Each letter in the title is replaced by a graphic and repeated as many times as it can fit in the space allotted. The resulting grid is a sort of visualization of the title; an alternate alphabet. In the example below, the M in “Macbeth” is replaced by a diagonal downwards stroke (the same character used to great effect in 10 PRINT). The A is replaced by a triangle (rather than the club found on the PETSCII keyboard). The C becomes a horizontal line offset from the top, the B a vertical line offset from the left, and so on. Since the title is short, the grid is large, and the full title is not visible.


Now when can we get generative covers for new books?

The NYPL Labs (yes! the New York Public Library has a R&D lab!) has a great article on how they created scripts to make unique generated book covers for books in the public domain that don’t have real covers for an app they are working on:

My cover generator calls drawShape repeatedly for each character in a book’s title. The size of the shape is controlled by the length of the title: the longer the title, the smaller the shape.

Each letter in the title is replaced by a graphic and repeated as many times as it can fit in the space allotted. The resulting grid is a sort of visualization of the title; an alternate alphabet. In the example below, the M in “Macbeth” is replaced by a diagonal downwards stroke (the same character used to great effect in 10 PRINT). The A is replaced by a triangle (rather than the club found on the PETSCII keyboard). The C becomes a horizontal line offset from the top, the B a vertical line offset from the left, and so on. Since the title is short, the grid is large, and the full title is not visible.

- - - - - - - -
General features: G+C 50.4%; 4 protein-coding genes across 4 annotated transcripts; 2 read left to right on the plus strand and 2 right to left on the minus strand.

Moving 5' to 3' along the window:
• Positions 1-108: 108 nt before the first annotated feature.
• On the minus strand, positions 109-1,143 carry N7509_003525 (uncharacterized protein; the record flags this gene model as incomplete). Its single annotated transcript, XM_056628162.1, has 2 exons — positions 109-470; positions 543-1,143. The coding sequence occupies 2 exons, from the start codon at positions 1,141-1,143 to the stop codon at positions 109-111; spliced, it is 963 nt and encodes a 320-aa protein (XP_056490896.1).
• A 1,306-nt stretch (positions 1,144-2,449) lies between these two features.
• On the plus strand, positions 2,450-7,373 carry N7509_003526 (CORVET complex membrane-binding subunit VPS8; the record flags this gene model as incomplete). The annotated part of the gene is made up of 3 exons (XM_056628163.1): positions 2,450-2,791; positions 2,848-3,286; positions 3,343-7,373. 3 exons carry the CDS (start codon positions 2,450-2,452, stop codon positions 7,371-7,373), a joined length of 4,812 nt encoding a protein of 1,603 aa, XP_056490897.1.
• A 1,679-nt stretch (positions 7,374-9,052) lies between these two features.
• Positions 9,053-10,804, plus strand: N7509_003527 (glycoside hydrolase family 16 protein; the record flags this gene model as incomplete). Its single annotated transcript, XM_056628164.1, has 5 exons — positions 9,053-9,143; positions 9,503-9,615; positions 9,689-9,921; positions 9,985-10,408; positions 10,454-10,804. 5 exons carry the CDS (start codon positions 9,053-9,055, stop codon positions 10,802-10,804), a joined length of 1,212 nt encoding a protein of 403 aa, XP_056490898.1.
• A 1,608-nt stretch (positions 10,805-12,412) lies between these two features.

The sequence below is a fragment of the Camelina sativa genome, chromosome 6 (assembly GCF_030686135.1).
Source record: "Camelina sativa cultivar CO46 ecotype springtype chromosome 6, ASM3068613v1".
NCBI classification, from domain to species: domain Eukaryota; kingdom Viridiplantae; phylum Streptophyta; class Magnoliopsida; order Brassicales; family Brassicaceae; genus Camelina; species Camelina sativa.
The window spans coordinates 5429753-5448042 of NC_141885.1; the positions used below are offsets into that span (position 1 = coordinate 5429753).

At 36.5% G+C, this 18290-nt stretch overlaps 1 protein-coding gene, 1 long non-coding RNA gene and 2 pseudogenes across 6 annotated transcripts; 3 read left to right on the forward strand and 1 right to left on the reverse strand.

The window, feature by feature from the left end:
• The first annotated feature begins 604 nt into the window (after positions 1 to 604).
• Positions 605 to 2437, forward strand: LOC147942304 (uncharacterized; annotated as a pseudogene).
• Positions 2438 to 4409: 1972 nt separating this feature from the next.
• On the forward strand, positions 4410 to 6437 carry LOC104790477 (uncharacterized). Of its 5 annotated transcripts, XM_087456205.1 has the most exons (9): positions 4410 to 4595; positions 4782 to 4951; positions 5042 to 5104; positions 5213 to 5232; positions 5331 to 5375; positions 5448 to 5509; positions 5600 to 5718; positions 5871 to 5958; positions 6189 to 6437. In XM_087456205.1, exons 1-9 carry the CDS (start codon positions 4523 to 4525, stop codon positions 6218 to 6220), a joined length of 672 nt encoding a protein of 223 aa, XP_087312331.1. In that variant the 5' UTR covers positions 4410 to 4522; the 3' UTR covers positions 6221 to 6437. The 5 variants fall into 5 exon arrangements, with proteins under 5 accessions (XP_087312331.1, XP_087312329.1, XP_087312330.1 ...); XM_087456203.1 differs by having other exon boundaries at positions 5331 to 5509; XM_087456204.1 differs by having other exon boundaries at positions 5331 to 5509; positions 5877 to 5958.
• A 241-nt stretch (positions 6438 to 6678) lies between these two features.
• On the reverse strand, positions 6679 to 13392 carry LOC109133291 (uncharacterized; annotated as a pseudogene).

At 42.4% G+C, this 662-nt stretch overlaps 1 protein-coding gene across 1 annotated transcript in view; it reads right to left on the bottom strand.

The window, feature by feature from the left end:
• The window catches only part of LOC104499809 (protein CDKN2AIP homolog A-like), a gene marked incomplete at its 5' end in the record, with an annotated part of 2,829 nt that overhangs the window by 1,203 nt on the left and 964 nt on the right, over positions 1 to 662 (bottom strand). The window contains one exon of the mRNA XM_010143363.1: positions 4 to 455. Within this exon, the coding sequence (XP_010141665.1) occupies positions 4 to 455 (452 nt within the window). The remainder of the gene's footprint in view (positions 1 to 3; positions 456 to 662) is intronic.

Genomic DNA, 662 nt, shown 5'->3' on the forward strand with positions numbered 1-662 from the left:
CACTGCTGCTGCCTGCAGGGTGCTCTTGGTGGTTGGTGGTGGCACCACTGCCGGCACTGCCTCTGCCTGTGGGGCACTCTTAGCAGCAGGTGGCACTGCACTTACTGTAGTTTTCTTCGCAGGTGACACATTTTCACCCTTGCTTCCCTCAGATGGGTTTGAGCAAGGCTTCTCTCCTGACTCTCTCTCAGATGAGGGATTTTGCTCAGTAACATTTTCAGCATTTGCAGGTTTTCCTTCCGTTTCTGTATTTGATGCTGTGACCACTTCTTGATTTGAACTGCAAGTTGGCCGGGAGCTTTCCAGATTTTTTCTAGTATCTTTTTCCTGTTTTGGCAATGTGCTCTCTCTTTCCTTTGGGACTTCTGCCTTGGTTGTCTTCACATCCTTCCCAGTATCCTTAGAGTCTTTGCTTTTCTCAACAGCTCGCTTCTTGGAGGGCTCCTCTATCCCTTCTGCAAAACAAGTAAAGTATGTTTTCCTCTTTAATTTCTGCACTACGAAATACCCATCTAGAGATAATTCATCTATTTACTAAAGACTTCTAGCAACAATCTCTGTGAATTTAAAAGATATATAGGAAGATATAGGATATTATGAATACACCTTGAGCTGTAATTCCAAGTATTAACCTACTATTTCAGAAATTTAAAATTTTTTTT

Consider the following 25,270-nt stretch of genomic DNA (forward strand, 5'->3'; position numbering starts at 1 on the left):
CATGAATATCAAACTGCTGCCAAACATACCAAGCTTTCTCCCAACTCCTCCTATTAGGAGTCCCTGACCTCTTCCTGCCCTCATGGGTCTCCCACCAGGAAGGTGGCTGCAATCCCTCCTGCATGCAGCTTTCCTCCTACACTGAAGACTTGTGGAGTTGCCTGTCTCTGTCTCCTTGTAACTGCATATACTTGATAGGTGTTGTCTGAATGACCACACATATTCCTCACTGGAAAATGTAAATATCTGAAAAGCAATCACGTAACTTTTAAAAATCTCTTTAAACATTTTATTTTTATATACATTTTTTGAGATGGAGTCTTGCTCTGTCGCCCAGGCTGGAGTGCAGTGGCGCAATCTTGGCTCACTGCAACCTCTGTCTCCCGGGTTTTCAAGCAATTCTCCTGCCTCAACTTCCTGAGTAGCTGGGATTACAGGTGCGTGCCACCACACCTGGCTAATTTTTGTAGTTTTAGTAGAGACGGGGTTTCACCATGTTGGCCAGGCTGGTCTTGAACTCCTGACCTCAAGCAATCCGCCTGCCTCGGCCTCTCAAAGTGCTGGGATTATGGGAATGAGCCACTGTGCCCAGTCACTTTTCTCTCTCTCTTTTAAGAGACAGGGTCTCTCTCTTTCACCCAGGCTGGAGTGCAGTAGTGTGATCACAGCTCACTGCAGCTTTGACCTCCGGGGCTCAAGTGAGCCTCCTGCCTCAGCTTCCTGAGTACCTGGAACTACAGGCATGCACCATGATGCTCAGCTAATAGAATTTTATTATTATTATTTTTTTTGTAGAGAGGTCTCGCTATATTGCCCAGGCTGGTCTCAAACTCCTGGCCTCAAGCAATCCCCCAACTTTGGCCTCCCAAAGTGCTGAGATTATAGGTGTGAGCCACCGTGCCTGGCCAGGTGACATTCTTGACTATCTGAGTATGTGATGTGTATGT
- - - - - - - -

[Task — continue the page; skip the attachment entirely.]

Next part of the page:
Now when can we get generative covers for new books?

“It’s very rare that I’ll dislike a book, in its entirety, purely on aesthetic grounds. I always find something to like in any given book. I read all kinds of books in every possible genre, and derive all kinds of pleasures from the disparate flavors of these various reading experiences.”
“Photographing oneself has become a singular pastime, an instantly rewarding yet indisputably time-sucking activity poised somewhere between narcotic and sport. Welcome to the new narcissism: look at me, like me, comment and retweet and hashtag me. Warhol’s “fifteen seconds of fame” has effectively devolved into a serially renewable data plan. This is selfie culture, writ large.”
To Thine Own Selfie Be True by Jessica Helfand

A Day at the Museum